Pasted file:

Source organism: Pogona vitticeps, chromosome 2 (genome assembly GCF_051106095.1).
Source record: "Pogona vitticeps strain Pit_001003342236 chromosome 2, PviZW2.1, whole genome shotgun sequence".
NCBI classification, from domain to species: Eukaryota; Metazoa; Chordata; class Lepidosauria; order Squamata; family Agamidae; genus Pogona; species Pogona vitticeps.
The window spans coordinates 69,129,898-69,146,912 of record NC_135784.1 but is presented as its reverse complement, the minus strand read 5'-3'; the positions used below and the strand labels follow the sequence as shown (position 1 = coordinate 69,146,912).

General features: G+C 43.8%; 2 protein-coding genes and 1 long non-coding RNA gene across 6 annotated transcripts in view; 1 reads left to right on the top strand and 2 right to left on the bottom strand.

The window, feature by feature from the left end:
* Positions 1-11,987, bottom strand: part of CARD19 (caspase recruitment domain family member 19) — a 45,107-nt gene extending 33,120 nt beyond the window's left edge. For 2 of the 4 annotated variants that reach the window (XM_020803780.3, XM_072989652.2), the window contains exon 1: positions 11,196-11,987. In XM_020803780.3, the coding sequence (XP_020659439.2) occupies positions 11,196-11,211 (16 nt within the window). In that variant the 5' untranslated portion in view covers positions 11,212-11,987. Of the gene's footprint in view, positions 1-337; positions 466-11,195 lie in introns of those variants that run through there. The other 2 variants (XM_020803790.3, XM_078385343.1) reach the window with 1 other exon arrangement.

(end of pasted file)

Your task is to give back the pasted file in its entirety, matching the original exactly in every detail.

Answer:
Source organism: Pogona vitticeps, chromosome 2 (genome assembly GCF_051106095.1).
Source record: "Pogona vitticeps strain Pit_001003342236 chromosome 2, PviZW2.1, whole genome shotgun sequence".
NCBI classification, from domain to species: Eukaryota; Metazoa; Chordata; class Lepidosauria; order Squamata; family Agamidae; genus Pogona; species Pogona vitticeps.
The window spans coordinates 69,129,898-69,146,912 of record NC_135784.1 but is presented as its reverse complement, the minus strand read 5'-3'; the positions used below and the strand labels follow the sequence as shown (position 1 = coordinate 69,146,912).

General features: G+C 43.8%; 2 protein-coding genes and 1 long non-coding RNA gene across 6 annotated transcripts in view; 1 reads left to right on the top strand and 2 right to left on the bottom strand.

The window, feature by feature from the left end:
* Positions 1-11,987, bottom strand: part of CARD19 (caspase recruitment domain family member 19) — a 45,107-nt gene extending 33,120 nt beyond the window's left edge. For 2 of the 4 annotated variants that reach the window (XM_020803780.3, XM_072989652.2), the window contains exon 1: positions 11,196-11,987. In XM_020803780.3, the coding sequence (XP_020659439.2) occupies positions 11,196-11,211 (16 nt within the window). In that variant the 5' untranslated portion in view covers positions 11,212-11,987. Of the gene's footprint in view, positions 1-337; positions 466-11,195 lie in introns of those variants that run through there. The other 2 variants (XM_020803790.3, XM_078385343.1) reach the window with 1 other exon arrangement.